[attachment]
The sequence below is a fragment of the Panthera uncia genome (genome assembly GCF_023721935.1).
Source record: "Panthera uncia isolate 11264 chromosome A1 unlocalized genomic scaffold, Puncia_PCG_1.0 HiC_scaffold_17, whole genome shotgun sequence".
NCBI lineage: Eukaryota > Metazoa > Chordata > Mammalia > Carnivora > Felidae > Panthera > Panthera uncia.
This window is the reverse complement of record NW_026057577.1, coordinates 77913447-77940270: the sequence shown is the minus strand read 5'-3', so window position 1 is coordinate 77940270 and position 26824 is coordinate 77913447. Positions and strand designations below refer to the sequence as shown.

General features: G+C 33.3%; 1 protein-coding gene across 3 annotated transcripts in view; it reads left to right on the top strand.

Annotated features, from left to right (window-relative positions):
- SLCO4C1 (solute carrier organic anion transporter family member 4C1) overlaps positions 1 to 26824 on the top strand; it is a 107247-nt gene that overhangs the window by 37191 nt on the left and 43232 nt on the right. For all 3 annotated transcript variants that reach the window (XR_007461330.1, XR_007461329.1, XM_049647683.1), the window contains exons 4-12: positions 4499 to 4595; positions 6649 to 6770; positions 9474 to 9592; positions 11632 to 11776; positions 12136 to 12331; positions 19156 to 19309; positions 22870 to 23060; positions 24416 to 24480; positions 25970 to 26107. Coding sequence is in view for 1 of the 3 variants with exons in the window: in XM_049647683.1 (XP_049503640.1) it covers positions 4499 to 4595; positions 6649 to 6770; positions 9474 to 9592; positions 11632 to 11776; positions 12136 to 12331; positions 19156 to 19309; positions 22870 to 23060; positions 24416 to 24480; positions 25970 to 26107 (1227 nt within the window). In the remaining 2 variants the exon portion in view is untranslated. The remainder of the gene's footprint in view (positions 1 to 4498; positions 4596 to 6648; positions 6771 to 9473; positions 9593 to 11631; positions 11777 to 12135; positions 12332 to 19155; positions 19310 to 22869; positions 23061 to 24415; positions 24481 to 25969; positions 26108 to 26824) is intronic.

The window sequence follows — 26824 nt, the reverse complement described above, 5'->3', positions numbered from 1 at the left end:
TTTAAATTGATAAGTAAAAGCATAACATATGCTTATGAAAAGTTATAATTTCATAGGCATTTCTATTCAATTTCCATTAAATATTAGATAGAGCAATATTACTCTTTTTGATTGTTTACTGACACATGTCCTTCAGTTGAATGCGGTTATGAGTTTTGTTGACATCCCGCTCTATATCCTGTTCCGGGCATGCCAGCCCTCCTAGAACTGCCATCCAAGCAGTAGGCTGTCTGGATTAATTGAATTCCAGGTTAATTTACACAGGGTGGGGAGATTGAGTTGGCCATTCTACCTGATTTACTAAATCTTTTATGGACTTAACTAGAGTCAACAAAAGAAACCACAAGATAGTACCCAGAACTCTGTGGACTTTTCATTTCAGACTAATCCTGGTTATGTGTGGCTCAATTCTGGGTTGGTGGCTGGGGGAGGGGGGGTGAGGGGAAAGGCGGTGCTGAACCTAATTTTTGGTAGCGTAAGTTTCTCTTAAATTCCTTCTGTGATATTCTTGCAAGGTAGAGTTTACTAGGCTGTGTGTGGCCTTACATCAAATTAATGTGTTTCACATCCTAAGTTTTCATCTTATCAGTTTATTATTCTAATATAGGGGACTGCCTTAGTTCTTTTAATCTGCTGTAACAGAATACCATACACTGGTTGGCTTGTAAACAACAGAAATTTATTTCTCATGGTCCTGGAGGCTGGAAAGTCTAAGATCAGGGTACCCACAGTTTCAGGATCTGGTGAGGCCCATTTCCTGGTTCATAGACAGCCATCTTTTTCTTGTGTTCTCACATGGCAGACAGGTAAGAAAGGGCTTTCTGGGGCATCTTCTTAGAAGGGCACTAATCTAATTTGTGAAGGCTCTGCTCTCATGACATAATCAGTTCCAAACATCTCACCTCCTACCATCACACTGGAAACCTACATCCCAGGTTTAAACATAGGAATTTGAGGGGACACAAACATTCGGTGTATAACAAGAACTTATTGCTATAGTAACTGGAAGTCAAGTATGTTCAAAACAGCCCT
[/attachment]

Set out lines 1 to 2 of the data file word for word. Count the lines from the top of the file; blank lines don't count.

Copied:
The sequence below is a fragment of the Panthera uncia genome (genome assembly GCF_023721935.1).
Source record: "Panthera uncia isolate 11264 chromosome A1 unlocalized genomic scaffold, Puncia_PCG_1.0 HiC_scaffold_17, whole genome shotgun sequence".